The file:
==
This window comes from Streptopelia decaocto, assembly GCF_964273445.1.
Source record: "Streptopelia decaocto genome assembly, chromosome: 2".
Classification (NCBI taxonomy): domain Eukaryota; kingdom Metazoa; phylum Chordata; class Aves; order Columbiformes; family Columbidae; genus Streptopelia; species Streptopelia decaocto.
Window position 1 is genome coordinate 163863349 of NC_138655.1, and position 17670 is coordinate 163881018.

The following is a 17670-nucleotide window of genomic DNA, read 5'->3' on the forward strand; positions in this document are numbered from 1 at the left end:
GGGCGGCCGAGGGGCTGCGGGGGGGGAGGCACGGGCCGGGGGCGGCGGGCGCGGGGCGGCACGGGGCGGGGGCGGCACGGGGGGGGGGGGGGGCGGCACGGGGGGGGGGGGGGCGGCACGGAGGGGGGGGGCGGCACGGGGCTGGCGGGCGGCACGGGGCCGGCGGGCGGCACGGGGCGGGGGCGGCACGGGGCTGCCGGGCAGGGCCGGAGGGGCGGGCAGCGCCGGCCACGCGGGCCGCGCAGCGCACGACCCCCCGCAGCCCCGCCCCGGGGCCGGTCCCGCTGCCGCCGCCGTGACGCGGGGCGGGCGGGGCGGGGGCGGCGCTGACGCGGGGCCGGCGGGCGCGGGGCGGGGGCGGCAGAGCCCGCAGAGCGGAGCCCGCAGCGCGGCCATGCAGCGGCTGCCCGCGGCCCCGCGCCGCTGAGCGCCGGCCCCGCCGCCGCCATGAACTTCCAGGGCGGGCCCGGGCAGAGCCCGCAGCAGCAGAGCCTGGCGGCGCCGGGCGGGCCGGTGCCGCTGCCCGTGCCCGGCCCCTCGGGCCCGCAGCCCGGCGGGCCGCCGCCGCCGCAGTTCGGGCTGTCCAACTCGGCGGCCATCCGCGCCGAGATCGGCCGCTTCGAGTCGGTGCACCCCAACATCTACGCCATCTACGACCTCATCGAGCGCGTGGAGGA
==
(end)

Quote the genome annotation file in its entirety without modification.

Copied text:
This window comes from Streptopelia decaocto, assembly GCF_964273445.1.
Source record: "Streptopelia decaocto genome assembly, chromosome: 2".
Classification (NCBI taxonomy): domain Eukaryota; kingdom Metazoa; phylum Chordata; class Aves; order Columbiformes; family Columbidae; genus Streptopelia; species Streptopelia decaocto.
Window position 1 is genome coordinate 163863349 of NC_138655.1, and position 17670 is coordinate 163881018.

The following is a 17670-nucleotide window of genomic DNA, read 5'->3' on the forward strand; positions in this document are numbered from 1 at the left end:
GGGCGGCCGAGGGGCTGCGGGGGGGGAGGCACGGGCCGGGGGCGGCGGGCGCGGGGCGGCACGGGGCGGGGGCGGCACGGGGGGGGGGGGGGGCGGCACGGGGGGGGGGGGGGCGGCACGGAGGGGGGGGGCGGCACGGGGCTGGCGGGCGGCACGGGGCCGGCGGGCGGCACGGGGCGGGGGCGGCACGGGGCTGCCGGGCAGGGCCGGAGGGGCGGGCAGCGCCGGCCACGCGGGCCGCGCAGCGCACGACCCCCCGCAGCCCCGCCCCGGGGCCGGTCCCGCTGCCGCCGCCGTGACGCGGGGCGGGCGGGGCGGGGGCGGCGCTGACGCGGGGCCGGCGGGCGCGGGGCGGGGGCGGCAGAGCCCGCAGAGCGGAGCCCGCAGCGCGGCCATGCAGCGGCTGCCCGCGGCCCCGCGCCGCTGAGCGCCGGCCCCGCCGCCGCCATGAACTTCCAGGGCGGGCCCGGGCAGAGCCCGCAGCAGCAGAGCCTGGCGGCGCCGGGCGGGCCGGTGCCGCTGCCCGTGCCCGGCCCCTCGGGCCCGCAGCCCGGCGGGCCGCCGCCGCCGCAGTTCGGGCTGTCCAACTCGGCGGCCATCCGCGCCGAGATCGGCCGCTTCGAGTCGGTGCACCCCAACATCTACGCCATCTACGACCTCATCGAGCGCGTGGAGGA